There were a few people we auditioned though. Karen David for example, came through auditions (probably because this was in her days before her amazing GALAVANT and ONCE UPON A TIME roles) and I just could not find anybody else that came close to her. We actually ended up changing the entire production schedule, and delaying it sixth months just to keep her.
AF: It seemed that you and your production had a blast making THE TIGER HUNTER — I mean, I could really see on screen that people were really invested in something special. Any filmmaker “war stories” you’d like to share?
LK: EVERYTHING was a war story! In India, we had crime bosses (they control the film labor unions there) come to our set and shut it down until they charged us. We had to shoot group scenes in America while we were block shooting — meaning only half the actors were there, because the others were coming back from Canada the same day (they were shooting TV). The General Lee car literally was a piece of junk, and the smoke in the movie is real — I saw the smoke and yelled, “SHOOT THE REHEARSAL!!!” After that the car never ran and 13 G&E guys had to push it into shots.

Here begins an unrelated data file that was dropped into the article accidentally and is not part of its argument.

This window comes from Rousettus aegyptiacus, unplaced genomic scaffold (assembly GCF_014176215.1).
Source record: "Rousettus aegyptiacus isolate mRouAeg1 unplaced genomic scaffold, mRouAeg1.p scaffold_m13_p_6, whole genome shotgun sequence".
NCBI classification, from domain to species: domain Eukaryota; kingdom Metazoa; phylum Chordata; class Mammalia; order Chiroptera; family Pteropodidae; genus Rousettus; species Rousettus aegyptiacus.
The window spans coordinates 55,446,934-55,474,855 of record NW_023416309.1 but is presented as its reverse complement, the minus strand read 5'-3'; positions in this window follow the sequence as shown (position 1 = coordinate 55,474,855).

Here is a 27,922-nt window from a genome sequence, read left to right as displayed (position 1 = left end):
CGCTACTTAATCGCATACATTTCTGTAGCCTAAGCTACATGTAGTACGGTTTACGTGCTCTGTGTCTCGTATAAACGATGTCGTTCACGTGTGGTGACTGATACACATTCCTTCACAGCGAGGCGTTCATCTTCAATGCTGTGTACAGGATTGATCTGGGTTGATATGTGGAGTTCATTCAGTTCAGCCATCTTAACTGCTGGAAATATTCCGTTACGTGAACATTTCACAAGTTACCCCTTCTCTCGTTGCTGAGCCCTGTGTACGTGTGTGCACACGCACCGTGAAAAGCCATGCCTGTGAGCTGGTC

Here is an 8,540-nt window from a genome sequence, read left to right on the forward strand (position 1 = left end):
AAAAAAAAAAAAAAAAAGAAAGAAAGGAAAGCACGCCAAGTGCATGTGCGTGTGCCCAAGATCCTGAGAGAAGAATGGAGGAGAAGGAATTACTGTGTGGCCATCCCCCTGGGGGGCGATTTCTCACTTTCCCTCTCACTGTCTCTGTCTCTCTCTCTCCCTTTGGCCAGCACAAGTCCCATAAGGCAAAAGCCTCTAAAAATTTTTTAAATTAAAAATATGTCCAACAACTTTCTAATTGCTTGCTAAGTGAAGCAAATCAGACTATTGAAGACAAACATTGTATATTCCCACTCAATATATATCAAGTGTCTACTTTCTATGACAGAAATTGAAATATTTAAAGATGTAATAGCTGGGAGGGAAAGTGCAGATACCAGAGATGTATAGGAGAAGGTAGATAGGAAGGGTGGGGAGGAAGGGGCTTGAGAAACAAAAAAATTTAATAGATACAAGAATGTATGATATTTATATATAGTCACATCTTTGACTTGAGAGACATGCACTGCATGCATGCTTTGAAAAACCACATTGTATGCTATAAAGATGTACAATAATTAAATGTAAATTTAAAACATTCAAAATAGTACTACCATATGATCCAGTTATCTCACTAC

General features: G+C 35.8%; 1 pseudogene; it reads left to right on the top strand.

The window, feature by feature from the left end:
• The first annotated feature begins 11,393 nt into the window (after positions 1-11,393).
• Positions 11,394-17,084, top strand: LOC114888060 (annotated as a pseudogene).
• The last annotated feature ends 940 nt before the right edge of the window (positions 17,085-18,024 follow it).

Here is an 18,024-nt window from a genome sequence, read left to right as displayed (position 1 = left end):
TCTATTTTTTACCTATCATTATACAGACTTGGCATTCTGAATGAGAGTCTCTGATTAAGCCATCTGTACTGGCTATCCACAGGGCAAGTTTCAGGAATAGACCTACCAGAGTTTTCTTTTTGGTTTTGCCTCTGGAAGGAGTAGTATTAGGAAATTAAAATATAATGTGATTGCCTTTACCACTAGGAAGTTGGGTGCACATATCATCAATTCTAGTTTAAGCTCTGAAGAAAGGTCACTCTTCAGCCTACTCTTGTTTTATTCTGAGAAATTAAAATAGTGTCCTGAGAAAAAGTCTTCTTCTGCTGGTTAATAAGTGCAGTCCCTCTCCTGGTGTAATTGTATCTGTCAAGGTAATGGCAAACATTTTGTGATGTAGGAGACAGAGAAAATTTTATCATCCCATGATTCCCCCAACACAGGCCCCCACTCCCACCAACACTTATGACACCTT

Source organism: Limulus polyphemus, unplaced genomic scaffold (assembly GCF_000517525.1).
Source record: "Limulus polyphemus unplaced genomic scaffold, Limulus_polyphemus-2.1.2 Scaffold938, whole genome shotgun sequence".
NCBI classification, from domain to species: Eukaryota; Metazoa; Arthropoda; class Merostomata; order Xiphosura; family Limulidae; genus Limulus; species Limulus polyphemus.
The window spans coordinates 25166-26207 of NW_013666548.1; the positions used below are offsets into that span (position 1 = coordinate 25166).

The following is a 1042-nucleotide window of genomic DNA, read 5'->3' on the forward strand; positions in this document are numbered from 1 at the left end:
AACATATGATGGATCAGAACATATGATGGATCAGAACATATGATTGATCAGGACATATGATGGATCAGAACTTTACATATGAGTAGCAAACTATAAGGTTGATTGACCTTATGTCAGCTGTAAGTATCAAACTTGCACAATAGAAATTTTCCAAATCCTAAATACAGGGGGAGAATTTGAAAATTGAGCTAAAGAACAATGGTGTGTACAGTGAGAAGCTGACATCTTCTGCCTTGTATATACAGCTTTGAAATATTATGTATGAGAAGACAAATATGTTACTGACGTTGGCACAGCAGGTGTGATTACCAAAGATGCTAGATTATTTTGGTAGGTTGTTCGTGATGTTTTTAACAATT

AF: I have to mention: Danny Pudi comes off as a real “leading man” in your film, and really carries it. And of course, THE TIGER HUNTER has been on the film festival circuit a full seven months before THE BIG SICK, produced, co-written and starring SILICON VALLEY’s Kumail Nanjiani, made its debut at the Sundance Film Festival back in January. How should we distinguish these two contrasting portrayals of Desi leading men, seeing as how one of them was largely imagined through a resolutely male perspective while the character of Sami Malik was obviously your creation?
LK: I don’t know if it’s because it came from me…but unlike Kumail’s character, Sami’s drive and story has to do with a lot more than just getting the girl! And maybe that just shows what girls prefer in a guy!